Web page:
Starting tomorrow, The Little School System That Could: The mayor has a simple-minded plan for New York City's "elite" high schools—a "seven percent solution."
The plan is strikingly simple-minded. For that reason, the New York Times loves it.
The plan tilts toward vacuous all the way down. Last week, our reports on this unsurprising piece of collusion went exactly like this:
Tuesday, April 9: Mayor de Blasio has a plan. It's rich with winners and losers!So we reported last week.
Wednesday, April 10: Though the Times supports the mayor's plan, Gay doesn't want winners and losers!
Thursday, April 11: Asian kids, report to the door! The roll call of winners and losers.
Friday, April 12: Throwing most black kids under the bus, the Times and the mayor collude.
Starting tomorrow, we'll present a series of reports on "the rise of the novel." More specifically, we'll be discussing a long-standing, favorite press corps novel:
The Little School System That Could.
Sometimes, the little school system is really a single school. Sometimes, the little school system is just a single classroom.
Sometimes, the little school system is really a large school system, like those in D.C. and Atlanta. Sometimes, the little school system is Finland.
But the press corps has been writing and rewriting this heart-warming novel for at least the past fifty years. In our experience, the novel can be said to track at least to Herbert Kohl's high-profile 1967 memoir, 36 Children, in which a nice guy shows up in a sixth-grade Harlem classroom and the kids start writing books.
Let's get more specific! In last Saturday's front-page report in the New York Times, The Little School System That Could is the I Promise Elementary School, a brand-new school, still in its first year, in low-income Akron, Ohio.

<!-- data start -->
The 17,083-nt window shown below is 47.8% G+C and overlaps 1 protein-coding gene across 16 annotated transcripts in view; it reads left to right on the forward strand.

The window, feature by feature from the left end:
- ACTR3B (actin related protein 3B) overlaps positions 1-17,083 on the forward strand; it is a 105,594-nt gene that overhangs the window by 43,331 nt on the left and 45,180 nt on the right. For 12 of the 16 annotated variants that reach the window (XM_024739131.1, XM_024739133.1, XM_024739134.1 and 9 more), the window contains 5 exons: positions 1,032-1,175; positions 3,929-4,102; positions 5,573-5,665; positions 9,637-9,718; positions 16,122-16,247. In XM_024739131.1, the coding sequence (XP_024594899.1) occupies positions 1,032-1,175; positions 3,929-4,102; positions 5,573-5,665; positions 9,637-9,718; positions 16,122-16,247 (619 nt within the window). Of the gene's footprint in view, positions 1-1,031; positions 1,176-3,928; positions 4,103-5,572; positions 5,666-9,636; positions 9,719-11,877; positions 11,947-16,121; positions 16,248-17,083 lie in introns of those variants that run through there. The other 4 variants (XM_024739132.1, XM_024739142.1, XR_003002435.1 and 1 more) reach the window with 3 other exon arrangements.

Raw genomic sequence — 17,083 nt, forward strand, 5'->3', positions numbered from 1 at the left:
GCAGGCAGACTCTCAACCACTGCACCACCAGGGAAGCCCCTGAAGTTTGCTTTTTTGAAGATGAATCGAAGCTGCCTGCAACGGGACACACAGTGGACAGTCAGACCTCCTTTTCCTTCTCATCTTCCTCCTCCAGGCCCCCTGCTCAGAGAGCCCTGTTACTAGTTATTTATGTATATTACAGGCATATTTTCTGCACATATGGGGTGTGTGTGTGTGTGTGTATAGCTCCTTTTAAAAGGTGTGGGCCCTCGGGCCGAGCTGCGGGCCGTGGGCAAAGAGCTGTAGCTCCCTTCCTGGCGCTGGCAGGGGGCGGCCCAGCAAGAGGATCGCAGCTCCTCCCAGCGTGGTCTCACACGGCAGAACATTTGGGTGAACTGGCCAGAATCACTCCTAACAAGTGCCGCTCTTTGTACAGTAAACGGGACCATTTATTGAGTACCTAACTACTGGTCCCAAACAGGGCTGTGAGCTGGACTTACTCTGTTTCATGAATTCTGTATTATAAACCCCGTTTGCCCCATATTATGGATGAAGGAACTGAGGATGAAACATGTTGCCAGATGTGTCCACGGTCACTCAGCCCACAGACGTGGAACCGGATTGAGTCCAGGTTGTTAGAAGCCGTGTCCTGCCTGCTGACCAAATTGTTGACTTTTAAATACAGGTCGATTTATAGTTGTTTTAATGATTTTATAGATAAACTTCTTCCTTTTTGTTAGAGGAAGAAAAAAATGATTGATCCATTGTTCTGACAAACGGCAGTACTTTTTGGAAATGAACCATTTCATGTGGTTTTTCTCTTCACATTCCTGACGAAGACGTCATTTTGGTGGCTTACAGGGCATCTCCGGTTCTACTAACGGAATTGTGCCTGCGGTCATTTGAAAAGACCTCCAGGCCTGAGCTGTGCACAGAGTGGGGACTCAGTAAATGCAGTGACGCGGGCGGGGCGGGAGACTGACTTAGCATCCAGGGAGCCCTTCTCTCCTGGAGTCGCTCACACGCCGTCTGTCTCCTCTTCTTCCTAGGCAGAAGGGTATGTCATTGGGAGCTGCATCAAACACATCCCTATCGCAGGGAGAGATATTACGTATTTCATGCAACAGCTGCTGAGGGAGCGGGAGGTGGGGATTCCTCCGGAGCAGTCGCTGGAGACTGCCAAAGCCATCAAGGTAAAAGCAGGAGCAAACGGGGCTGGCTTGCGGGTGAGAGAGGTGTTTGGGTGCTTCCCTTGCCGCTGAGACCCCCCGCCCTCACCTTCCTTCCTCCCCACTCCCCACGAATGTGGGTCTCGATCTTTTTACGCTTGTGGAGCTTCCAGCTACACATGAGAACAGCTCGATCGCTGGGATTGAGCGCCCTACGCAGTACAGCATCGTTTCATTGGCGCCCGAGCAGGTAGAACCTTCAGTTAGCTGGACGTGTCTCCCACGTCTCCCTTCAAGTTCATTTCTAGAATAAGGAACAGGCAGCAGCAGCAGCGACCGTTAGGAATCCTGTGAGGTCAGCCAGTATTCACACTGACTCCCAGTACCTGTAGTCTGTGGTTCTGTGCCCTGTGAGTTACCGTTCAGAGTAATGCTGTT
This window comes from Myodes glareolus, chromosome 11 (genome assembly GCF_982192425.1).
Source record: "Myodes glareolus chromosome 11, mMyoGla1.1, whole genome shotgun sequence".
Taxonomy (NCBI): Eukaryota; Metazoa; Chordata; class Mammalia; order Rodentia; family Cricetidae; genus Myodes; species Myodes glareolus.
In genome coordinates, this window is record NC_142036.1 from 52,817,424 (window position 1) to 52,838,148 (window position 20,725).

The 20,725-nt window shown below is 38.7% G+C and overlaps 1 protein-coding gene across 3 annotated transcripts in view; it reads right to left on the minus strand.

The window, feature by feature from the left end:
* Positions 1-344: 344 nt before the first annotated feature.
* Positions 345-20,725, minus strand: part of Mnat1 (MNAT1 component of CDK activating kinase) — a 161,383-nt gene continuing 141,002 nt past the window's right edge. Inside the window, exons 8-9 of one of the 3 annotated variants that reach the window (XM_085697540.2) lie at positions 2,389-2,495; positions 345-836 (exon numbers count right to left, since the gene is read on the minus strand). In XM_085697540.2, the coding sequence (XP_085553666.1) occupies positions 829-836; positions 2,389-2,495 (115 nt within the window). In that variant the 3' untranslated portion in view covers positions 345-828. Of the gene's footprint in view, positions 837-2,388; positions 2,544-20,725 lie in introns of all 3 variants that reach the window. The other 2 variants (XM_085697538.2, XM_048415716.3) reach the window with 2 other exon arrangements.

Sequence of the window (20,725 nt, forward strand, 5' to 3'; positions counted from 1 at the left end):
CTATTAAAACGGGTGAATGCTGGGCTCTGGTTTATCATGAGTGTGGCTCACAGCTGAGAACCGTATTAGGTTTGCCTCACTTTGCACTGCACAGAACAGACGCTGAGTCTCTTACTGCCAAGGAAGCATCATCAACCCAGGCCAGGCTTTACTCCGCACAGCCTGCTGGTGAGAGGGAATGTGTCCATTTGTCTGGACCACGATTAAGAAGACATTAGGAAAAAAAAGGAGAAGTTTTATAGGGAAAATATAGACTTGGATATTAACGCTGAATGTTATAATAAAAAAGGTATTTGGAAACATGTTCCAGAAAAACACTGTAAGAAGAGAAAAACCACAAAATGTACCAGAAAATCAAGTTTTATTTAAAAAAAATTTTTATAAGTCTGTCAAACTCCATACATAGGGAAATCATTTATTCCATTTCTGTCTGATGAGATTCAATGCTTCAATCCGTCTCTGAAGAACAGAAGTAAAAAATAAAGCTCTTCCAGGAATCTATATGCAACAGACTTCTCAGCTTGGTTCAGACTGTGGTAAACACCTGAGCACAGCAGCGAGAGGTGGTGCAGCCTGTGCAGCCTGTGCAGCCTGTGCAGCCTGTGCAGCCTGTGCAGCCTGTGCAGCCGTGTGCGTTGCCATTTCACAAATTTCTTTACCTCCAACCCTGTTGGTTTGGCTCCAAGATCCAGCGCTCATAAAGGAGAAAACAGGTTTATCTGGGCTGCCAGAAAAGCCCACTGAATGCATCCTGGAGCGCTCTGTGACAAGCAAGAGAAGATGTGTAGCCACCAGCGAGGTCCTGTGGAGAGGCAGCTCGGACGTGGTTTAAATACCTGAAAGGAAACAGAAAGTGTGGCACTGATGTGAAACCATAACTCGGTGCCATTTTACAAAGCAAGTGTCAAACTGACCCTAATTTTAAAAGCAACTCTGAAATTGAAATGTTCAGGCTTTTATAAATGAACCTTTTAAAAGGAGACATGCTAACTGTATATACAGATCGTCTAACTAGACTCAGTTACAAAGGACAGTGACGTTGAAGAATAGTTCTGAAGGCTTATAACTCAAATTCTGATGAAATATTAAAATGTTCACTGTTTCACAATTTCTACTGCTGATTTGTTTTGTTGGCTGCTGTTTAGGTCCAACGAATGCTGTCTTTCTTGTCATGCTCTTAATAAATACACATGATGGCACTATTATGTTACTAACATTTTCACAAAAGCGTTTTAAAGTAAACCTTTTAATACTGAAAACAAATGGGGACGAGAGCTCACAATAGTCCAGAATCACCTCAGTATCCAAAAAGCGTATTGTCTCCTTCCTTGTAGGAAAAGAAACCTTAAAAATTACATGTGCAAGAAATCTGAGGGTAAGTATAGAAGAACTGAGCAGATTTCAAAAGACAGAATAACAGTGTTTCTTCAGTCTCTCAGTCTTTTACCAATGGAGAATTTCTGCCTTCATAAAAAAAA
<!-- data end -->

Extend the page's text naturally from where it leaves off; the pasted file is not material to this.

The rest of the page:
In these press corps "news reports," it's almost always a low-income school which has shown that it can. That said, these upper-end "news reports" are almost always pure novels, filled with rearranged, often comical facts.
So it was with that Times report, a masterwork of the genre. This new school in Akron hasn't even administered its first batch of annual Ohio state tests, but already it has allegedly shown that it can!
(For Saturday's preview, click here.)
Upper-class newspapers like the Times love The Little School System That Could. Through repetitive presentation of this heart-warming novel, we liberals are told that there's nothing much to worry about when it comes to the lives and the interests of our low-income black kids.
Nothing to look at! Keep moving along! Starting tomorrow, a treasured novel:
The Little School System That Could!
A look at where we'll start: Tomorrow, we'll be starting with the magnificent presentation highlighted below. This heart-warming passage comes right at the end of the Times' 1900-word front-page "news report:"
GREEN (4/13/19): Lining the walls of the school’s vast lobby are 114 shoes, including those worn during the 2016 season when Mr. James led the Cleveland Cavaliers to the N.B.A. championship, a reminder that he once walked a path similar to these students. Mr. James was also considered at risk; in fourth grade, he missed 83 days of school.The gods on Olympus laughed, then cried. Tomorrow, The Rise of the Novel!
Nataylia Henry, a fourth grader, missed more than 50 days of school last year because she said she would rather sleep than face bullies at school. This year, her overall attendance rate is 80 percent.
“LeBron made this school,” she said. “It’s an important school. It means that you can always depend on someone.”